INTRODUCTION: When public health surveillance systems are evaluated, CDC recommends that the expected sensitivity, specificity, and timeliness of surveillance systems be characterized for outbreaks of different sizes, etiologies, and geographic or demographic scopes. High-Fidelity Injection Detectability Experiments (HiFIDE) is a tool that health departments can use to compute these metrics for detection algorithms and surveillance data that they are using in their surveillance system. OBJECTIVE: The objective of this study is to develop a tool that allows health departments to estimate the expected sensitivity, specificity, and timeliness of outbreak detection. METHODS: HiFIDE extends existing semisynthetic injection methods by replacing geometrically shaped injects with injects derived from surveillance data collected during real outbreaks. These injects maintain the known relation between outbreak size and effect on surveillance data, which allows inferences to be made regarding the smallest outbreak that can be expected to be detectable. RESULTS: An example illustrates the use of HiFIDE to analyze detectability of a waterborne Cryptosporidium outbreak in Washington, DC. CONCLUSION: HiFIDE enables public health departments to perform system validations recommended by CDC. HiFIDE can be obtained for no charge for noncommercial use (http://www.hifide.org).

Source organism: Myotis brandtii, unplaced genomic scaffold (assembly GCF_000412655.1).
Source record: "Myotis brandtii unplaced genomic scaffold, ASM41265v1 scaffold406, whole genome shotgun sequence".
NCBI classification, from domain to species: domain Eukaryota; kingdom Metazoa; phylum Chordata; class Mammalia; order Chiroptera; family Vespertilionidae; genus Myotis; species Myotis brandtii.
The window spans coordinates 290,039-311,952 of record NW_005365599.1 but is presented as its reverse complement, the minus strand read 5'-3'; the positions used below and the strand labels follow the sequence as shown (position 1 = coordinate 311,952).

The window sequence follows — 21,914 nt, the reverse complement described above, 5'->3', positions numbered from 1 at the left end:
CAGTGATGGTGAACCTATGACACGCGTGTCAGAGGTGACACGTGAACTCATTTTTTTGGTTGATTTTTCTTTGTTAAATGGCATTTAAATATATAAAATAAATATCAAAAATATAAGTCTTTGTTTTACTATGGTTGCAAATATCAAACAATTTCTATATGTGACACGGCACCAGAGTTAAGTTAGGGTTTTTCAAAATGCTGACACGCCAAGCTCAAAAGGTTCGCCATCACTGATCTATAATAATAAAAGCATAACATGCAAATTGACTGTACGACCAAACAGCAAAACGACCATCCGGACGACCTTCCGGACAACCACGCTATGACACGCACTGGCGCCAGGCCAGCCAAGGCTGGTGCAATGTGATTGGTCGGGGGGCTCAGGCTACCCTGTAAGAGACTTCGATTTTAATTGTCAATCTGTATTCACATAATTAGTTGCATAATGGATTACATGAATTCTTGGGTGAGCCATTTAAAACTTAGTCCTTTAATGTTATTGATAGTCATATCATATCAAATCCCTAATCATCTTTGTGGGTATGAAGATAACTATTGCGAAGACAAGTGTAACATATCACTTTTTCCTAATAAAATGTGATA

|Number of pages
|MMWR. Morbidity and mortality weekly report
|Published - Aug 26 2005
ASJC Scopus subject areas
- Health(social science)
- Health, Toxicology and Mutagenesis
- Health Information Management